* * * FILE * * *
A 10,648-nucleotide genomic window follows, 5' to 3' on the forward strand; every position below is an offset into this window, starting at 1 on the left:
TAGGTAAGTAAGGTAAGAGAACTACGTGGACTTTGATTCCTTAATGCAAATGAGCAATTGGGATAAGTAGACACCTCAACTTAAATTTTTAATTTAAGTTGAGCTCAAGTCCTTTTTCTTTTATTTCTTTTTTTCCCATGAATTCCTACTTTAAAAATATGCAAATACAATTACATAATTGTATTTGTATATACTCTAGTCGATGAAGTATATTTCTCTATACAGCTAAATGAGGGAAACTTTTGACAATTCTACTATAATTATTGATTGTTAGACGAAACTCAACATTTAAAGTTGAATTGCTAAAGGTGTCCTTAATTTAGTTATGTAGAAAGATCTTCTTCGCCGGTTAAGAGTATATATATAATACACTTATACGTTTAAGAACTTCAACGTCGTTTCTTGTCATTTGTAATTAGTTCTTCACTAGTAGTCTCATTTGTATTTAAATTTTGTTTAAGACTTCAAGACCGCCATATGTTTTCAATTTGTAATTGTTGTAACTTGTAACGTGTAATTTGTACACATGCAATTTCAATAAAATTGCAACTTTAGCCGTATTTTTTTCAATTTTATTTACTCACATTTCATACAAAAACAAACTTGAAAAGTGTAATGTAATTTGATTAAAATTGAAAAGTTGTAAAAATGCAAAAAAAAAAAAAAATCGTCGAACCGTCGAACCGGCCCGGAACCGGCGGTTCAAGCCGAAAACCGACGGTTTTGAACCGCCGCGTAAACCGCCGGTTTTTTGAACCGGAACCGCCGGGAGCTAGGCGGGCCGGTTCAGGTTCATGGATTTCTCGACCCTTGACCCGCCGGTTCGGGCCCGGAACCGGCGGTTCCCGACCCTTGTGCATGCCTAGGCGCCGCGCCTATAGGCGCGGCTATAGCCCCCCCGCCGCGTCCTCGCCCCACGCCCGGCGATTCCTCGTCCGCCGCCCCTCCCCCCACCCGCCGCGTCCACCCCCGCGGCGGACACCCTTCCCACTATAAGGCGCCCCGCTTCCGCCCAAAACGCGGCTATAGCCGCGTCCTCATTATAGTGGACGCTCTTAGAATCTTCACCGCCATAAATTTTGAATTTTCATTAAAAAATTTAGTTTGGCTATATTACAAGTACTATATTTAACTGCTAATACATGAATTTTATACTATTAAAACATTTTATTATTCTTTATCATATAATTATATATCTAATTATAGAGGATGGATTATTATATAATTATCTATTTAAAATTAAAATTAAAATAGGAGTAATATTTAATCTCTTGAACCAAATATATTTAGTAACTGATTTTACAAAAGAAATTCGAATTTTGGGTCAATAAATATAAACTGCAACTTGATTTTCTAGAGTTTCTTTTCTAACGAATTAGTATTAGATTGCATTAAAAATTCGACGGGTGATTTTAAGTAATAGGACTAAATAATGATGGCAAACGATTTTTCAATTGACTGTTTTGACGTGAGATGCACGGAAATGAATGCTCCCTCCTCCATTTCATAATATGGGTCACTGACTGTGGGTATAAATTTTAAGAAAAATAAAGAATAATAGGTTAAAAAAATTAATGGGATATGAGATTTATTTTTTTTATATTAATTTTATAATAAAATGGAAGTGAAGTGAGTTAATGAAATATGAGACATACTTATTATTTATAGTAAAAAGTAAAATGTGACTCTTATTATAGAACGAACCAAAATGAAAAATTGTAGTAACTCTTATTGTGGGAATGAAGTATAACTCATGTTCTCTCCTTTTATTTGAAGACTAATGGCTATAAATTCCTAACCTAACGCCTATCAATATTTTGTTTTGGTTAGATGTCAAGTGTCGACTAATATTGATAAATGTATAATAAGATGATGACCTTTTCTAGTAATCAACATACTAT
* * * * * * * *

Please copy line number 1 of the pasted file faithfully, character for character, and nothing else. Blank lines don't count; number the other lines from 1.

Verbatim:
A 10,648-nucleotide genomic window follows, 5' to 3' on the forward strand; every position below is an offset into this window, starting at 1 on the left: